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Posts Tagged ‘breast cancer ribbons’


Skidboot, looking quite robust, and ridden by owner/rider Lauri Cash, awaits his turn at a cutting clinic in February. He'd completed chemotherapy only a few weeks prior. Skidboot sports a green lymphoma cancer ribbon, pinned to the rear left of his saddle blanket.

To look at Sageolena, barn name of Skidboot, you’d never know he’d undergone chemotherapy.

Skidboot’s sorrel coat shines. His muscles, ready and willing to work again, ripple as he moves. I watched him successfully cut cow after cow at a cutting clinic post chemo and never suspected he was staging a comeback.

I’d seen Skidboot, a 14-year-old Quarter Horse gelding,, on cows before cancer. My eyes had been drawn to his chiseled face and the intent look in his eyes.  The eagerness he’d displayed, and the “here I am, and I’m the boss” flick of his tail had told me he found joy in his job.

He’s won or placed reserve in all classes in which he’s competed since 2005: Even in 2011 when signs of illness were surfacing.

At the clinic, I noticed a lime green ribbon (similar to the pink breast cancer ribbons widely seen today) pinned to his saddle blanket. I asked Skidboot’s owner and rider, Lauri Cash of Oregon, what the ribbon signified, and she shared his inspiring story.

“In early 2011,” Lauri recalls, “He had a slight loss in weight and condition.” Lauri did the things horse owners do when a horse seems off. She’d had him vet-checked; had his teeth floated; had him adjusted by a chiropractor; wormed him; increased his feed; and treated him for ulcers. Nothing had helped.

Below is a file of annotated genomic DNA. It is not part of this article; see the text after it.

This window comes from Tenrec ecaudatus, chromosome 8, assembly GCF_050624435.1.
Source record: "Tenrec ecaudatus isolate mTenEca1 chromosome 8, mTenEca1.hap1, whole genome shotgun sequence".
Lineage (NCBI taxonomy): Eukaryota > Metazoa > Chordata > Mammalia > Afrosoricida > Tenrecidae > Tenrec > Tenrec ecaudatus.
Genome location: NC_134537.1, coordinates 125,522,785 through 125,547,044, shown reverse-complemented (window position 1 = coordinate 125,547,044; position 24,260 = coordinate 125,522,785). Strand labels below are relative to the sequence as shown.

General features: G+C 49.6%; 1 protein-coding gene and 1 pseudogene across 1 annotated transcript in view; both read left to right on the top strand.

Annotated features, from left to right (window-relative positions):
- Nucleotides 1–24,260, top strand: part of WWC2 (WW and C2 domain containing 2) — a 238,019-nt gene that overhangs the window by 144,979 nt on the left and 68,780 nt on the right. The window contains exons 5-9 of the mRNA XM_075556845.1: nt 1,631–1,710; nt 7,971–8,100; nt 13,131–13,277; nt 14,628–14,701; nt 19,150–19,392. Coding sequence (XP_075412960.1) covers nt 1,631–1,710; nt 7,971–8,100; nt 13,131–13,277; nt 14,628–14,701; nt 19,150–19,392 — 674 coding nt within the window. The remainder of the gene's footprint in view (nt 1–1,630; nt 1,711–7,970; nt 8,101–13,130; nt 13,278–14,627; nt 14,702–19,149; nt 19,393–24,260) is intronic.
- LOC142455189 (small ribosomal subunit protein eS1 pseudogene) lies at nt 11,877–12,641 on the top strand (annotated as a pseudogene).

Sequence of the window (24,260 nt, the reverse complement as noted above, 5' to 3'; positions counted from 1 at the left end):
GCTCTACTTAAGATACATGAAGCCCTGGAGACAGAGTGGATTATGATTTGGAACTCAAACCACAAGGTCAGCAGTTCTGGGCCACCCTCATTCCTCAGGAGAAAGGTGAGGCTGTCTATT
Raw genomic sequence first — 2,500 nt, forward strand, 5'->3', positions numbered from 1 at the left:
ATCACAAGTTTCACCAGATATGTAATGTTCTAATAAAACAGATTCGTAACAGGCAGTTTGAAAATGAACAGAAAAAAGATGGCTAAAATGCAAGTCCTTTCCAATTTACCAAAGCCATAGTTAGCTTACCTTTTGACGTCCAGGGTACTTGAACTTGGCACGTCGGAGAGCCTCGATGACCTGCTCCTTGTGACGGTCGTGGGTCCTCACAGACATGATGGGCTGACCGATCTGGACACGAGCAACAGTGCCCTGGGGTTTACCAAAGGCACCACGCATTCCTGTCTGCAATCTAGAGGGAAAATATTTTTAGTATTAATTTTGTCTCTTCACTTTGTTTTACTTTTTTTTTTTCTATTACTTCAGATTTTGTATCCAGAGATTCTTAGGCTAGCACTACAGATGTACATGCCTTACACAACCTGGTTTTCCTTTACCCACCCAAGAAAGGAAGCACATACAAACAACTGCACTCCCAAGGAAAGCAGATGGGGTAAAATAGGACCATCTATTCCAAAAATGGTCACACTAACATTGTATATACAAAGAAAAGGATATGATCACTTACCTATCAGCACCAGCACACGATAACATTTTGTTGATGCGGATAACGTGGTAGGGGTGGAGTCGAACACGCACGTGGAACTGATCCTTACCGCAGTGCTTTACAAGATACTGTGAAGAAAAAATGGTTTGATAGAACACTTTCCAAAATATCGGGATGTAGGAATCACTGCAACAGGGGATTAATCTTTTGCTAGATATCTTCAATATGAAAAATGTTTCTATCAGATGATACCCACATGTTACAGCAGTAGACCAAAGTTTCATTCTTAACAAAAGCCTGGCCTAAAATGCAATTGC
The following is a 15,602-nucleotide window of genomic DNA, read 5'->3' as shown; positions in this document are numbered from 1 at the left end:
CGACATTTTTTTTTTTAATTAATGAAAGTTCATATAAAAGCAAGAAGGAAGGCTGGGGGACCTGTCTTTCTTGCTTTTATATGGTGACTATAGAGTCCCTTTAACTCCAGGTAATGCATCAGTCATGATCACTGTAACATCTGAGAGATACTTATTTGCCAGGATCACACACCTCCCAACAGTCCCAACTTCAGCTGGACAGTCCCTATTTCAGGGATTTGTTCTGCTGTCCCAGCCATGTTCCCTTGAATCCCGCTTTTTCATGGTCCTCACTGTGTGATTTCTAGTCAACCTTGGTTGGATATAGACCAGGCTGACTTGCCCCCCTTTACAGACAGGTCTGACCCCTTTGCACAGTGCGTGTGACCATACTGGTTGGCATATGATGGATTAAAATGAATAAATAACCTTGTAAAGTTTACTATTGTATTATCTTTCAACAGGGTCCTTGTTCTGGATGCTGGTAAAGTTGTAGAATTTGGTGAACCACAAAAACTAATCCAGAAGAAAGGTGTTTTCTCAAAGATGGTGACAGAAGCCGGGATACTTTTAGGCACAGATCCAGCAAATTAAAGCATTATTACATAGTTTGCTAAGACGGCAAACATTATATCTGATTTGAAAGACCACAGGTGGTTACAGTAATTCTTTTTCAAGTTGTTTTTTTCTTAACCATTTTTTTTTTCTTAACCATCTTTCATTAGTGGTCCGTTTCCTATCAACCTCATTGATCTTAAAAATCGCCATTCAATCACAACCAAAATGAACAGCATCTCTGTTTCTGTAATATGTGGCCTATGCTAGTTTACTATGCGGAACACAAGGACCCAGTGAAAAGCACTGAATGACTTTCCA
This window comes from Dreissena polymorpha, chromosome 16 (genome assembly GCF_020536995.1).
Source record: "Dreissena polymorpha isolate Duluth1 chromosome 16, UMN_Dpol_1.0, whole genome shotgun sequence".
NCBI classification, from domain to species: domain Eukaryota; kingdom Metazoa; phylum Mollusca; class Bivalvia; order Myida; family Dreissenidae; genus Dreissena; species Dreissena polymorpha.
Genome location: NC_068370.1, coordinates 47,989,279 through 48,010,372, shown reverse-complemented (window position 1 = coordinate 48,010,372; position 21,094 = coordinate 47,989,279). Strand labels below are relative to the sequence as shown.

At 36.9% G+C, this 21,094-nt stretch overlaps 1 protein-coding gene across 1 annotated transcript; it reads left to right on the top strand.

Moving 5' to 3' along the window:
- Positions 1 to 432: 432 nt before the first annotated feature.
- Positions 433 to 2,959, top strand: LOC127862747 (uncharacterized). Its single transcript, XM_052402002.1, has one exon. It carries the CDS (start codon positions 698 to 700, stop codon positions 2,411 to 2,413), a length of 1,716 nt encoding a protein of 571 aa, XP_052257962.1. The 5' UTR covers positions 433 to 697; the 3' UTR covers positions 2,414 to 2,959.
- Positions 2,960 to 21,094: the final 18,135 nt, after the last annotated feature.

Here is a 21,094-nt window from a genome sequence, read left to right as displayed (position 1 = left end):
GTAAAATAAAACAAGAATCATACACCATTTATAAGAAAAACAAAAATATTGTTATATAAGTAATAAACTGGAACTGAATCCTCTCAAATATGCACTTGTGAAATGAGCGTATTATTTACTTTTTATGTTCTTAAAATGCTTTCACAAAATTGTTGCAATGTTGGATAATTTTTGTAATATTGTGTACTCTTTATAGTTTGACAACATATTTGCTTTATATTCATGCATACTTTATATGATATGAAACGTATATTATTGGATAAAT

Then his body shape had begun to change. His hips and ribs had become  more prominent. His energy level and attitude had stayed the same, so Lauri had continued to ride him.

Over the summer, Skidboot had become increasingly mellow and then, lethargic.

“He’s always had an edge. He’s the most difficult horse to ride I’ve ever had, but he’s the best one, too. He had no trust when I got him eight years ago, and it took years to build the rapport we have now,” she explains.

The two became so in tune that Lauri had suspected her horse was trying to tell her something when he’d begun repeatedly, and deliberately, leaning on her in a way that suggested he wanted his belly rubbed. In retrospect, he may have been saying, “My stomach hurts.”

By fall 2011, Skidboot’s body had changed dramatically. “He was pot-bellied,” Lauri remembers. “He had no conditioning left on top.”  He’d begun behaving oddly, too. Lauri had found herself  dragging him to the arena for lessons on cows—something he’d always enjoyed. “It was like he had no legs. He’d just stop and refuse to go,” says Lauri.

At the suggestion of her farrier, she’d taken Skidboot for a second opinion. This vet, equine veterinarian Jack Root at Oakhurst Breeding Farm in Newberg, Ore., had heard a heart murmur in Skidboot’s broad chest.

A cardiac ultrasound was the logical next step.  Dr. Root suggested making an appointment with Dr. John W. Schlipf at the College of Equine Medicine at Oregon State University a few hours away in Corvallis.